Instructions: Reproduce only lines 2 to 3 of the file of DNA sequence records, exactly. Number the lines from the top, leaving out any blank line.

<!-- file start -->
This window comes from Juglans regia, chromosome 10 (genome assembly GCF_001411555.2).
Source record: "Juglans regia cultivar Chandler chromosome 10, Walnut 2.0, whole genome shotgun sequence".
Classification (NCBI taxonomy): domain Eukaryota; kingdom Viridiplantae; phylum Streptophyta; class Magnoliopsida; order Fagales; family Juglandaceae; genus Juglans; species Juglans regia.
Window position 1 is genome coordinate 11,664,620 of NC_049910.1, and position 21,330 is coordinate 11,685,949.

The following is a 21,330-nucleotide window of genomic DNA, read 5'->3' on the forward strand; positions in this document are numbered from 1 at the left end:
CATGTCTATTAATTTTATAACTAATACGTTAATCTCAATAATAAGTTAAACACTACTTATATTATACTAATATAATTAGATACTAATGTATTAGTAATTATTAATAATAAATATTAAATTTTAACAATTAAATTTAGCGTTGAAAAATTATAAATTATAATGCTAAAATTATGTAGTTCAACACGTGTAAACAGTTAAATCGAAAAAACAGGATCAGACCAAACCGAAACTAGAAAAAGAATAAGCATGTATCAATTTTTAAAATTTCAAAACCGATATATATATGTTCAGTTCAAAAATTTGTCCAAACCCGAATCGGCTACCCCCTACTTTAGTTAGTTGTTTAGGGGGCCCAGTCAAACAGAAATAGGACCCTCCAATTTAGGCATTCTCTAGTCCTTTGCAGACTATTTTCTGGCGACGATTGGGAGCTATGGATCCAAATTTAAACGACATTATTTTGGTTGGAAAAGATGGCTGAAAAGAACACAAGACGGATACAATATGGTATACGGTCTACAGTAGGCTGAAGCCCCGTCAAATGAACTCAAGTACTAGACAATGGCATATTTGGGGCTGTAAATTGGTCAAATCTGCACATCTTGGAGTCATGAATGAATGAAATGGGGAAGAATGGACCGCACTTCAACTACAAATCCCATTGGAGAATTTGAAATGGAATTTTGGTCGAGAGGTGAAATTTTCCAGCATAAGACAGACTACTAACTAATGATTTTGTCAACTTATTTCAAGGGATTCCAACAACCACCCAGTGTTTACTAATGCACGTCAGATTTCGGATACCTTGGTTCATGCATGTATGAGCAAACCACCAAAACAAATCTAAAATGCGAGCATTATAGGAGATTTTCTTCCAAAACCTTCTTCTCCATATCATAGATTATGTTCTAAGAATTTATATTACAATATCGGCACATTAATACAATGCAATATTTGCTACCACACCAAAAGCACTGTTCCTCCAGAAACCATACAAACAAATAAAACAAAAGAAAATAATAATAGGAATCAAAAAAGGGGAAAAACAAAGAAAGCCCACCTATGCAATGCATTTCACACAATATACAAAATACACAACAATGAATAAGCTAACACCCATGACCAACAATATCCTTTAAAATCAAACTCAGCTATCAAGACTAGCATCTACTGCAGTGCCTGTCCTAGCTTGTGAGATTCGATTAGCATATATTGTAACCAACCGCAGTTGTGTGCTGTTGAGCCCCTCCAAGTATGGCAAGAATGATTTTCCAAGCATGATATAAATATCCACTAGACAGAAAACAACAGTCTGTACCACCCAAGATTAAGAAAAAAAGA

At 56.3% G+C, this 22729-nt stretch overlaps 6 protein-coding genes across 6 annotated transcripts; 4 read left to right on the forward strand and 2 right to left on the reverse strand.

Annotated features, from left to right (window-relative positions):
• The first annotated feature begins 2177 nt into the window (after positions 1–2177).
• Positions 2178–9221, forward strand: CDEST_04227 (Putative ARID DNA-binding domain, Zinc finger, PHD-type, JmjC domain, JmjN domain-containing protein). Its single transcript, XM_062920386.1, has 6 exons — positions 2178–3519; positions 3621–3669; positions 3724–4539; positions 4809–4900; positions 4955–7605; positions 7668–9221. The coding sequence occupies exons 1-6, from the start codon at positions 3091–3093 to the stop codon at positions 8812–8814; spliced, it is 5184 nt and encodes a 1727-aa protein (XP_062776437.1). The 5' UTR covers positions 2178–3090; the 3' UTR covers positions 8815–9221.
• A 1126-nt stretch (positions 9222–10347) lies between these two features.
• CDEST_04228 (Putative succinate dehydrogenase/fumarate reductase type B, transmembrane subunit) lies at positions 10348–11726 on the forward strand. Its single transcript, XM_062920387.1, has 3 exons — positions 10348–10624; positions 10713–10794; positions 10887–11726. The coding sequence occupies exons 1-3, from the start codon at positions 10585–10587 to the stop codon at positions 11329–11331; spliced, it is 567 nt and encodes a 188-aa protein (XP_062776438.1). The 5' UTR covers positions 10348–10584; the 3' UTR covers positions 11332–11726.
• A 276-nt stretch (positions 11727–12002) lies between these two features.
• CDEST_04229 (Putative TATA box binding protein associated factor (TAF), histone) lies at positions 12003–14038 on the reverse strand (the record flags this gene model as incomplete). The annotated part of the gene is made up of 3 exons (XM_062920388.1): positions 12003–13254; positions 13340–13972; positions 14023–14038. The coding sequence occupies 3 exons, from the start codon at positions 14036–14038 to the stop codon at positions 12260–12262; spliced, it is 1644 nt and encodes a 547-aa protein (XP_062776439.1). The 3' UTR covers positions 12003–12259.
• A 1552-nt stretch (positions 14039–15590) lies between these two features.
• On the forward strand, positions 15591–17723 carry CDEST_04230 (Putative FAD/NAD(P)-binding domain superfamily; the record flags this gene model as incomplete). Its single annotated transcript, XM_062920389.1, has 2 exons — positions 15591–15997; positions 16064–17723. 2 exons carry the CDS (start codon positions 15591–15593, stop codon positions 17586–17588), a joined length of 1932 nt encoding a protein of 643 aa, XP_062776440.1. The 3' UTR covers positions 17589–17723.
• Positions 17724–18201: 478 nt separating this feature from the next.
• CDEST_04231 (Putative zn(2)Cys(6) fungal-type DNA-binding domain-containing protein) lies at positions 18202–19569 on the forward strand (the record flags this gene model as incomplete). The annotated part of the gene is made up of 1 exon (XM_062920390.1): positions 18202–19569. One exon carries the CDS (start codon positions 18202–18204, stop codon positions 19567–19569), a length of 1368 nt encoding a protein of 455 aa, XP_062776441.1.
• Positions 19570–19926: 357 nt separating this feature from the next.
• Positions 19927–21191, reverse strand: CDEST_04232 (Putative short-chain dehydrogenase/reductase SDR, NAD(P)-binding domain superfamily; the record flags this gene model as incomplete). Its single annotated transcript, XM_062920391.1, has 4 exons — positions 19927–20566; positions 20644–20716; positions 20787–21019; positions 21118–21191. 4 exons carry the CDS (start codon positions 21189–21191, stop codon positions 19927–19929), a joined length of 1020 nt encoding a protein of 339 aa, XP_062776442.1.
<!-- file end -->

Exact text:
Source record: "Juglans regia cultivar Chandler chromosome 10, Walnut 2.0, whole genome shotgun sequence".
Classification (NCBI taxonomy): domain Eukaryota; kingdom Viridiplantae; phylum Streptophyta; class Magnoliopsida; order Fagales; family Juglandaceae; genus Juglans; species Juglans regia.